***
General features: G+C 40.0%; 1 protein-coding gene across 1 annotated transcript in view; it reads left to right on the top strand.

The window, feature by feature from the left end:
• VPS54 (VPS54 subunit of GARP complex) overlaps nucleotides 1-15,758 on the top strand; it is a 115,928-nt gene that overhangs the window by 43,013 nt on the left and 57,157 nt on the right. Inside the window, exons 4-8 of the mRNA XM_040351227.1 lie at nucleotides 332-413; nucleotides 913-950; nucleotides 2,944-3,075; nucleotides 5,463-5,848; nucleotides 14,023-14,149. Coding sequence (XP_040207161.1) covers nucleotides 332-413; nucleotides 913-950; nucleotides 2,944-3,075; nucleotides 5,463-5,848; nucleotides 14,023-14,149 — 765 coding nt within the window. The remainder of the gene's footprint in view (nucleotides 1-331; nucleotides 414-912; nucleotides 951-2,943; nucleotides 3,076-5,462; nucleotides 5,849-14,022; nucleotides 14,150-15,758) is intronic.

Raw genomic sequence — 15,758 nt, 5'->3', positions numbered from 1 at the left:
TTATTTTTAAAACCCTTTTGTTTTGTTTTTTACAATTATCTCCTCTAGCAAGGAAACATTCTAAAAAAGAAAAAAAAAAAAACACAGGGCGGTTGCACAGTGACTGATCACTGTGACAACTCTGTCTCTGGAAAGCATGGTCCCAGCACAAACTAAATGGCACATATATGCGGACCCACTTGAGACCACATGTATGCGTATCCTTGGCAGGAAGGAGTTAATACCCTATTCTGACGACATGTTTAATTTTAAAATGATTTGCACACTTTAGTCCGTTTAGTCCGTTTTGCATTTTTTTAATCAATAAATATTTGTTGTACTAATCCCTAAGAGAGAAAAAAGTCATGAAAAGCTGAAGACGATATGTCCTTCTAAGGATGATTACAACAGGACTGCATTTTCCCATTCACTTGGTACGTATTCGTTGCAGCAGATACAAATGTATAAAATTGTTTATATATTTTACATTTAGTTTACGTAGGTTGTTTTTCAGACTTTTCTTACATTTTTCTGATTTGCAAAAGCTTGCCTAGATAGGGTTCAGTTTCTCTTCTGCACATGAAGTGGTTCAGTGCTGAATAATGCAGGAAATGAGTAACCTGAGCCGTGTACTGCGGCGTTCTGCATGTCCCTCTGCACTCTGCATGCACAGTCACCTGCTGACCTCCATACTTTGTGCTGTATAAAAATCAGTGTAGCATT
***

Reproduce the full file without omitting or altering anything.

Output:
General features: G+C 40.0%; 1 protein-coding gene across 1 annotated transcript in view; it reads left to right on the top strand.

The window, feature by feature from the left end:
• VPS54 (VPS54 subunit of GARP complex) overlaps nucleotides 1-15,758 on the top strand; it is a 115,928-nt gene that overhangs the window by 43,013 nt on the left and 57,157 nt on the right. Inside the window, exons 4-8 of the mRNA XM_040351227.1 lie at nucleotides 332-413; nucleotides 913-950; nucleotides 2,944-3,075; nucleotides 5,463-5,848; nucleotides 14,023-14,149. Coding sequence (XP_040207161.1) covers nucleotides 332-413; nucleotides 913-950; nucleotides 2,944-3,075; nucleotides 5,463-5,848; nucleotides 14,023-14,149 — 765 coding nt within the window. The remainder of the gene's footprint in view (nucleotides 1-331; nucleotides 414-912; nucleotides 951-2,943; nucleotides 3,076-5,462; nucleotides 5,849-14,022; nucleotides 14,150-15,758) is intronic.

Raw genomic sequence — 15,758 nt, 5'->3', positions numbered from 1 at the left:
TTATTTTTAAAACCCTTTTGTTTTGTTTTTTACAATTATCTCCTCTAGCAAGGAAACATTCTAAAAAAGAAAAAAAAAAAAACACAGGGCGGTTGCACAGTGACTGATCACTGTGACAACTCTGTCTCTGGAAAGCATGGTCCCAGCACAAACTAAATGGCACATATATGCGGACCCACTTGAGACCACATGTATGCGTATCCTTGGCAGGAAGGAGTTAATACCCTATTCTGACGACATGTTTAATTTTAAAATGATTTGCACACTTTAGTCCGTTTAGTCCGTTTTGCATTTTTTTAATCAATAAATATTTGTTGTACTAATCCCTAAGAGAGAAAAAAGTCATGAAAAGCTGAAGACGATATGTCCTTCTAAGGATGATTACAACAGGACTGCATTTTCCCATTCACTTGGTACGTATTCGTTGCAGCAGATACAAATGTATAAAATTGTTTATATATTTTACATTTAGTTTACGTAGGTTGTTTTTCAGACTTTTCTTACATTTTTCTGATTTGCAAAAGCTTGCCTAGATAGGGTTCAGTTTCTCTTCTGCACATGAAGTGGTTCAGTGCTGAATAATGCAGGAAATGAGTAACCTGAGCCGTGTACTGCGGCGTTCTGCATGTCCCTCTGCACTCTGCATGCACAGTCACCTGCTGACCTCCATACTTTGTGCTGTATAAAAATCAGTGTAGCATT